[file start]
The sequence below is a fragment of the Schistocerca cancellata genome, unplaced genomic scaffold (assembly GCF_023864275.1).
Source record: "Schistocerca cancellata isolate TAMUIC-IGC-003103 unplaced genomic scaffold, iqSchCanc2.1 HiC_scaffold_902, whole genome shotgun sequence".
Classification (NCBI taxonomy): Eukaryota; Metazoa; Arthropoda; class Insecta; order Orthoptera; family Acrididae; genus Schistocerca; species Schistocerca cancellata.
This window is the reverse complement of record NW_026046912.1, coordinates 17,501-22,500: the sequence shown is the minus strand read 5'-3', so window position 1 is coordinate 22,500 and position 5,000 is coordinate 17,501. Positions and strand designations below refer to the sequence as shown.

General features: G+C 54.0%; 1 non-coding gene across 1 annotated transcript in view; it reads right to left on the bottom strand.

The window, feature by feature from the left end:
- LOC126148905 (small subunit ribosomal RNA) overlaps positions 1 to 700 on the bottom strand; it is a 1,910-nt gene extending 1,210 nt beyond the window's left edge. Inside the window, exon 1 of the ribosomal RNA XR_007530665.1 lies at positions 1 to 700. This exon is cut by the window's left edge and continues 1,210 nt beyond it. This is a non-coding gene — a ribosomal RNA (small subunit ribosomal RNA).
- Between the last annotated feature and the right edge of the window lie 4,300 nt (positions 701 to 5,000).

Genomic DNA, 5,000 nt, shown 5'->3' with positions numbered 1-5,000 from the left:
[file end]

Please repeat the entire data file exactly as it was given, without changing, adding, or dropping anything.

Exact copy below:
The sequence below is a fragment of the Schistocerca cancellata genome, unplaced genomic scaffold (assembly GCF_023864275.1).
Source record: "Schistocerca cancellata isolate TAMUIC-IGC-003103 unplaced genomic scaffold, iqSchCanc2.1 HiC_scaffold_902, whole genome shotgun sequence".
Classification (NCBI taxonomy): Eukaryota; Metazoa; Arthropoda; class Insecta; order Orthoptera; family Acrididae; genus Schistocerca; species Schistocerca cancellata.
This window is the reverse complement of record NW_026046912.1, coordinates 17,501-22,500: the sequence shown is the minus strand read 5'-3', so window position 1 is coordinate 22,500 and position 5,000 is coordinate 17,501. Positions and strand designations below refer to the sequence as shown.

General features: G+C 54.0%; 1 non-coding gene across 1 annotated transcript in view; it reads right to left on the bottom strand.

The window, feature by feature from the left end:
- LOC126148905 (small subunit ribosomal RNA) overlaps positions 1 to 700 on the bottom strand; it is a 1,910-nt gene extending 1,210 nt beyond the window's left edge. Inside the window, exon 1 of the ribosomal RNA XR_007530665.1 lies at positions 1 to 700. This exon is cut by the window's left edge and continues 1,210 nt beyond it. This is a non-coding gene — a ribosomal RNA (small subunit ribosomal RNA).
- Between the last annotated feature and the right edge of the window lie 4,300 nt (positions 701 to 5,000).

Genomic DNA, 5,000 nt, shown 5'->3' with positions numbered 1-5,000 from the left: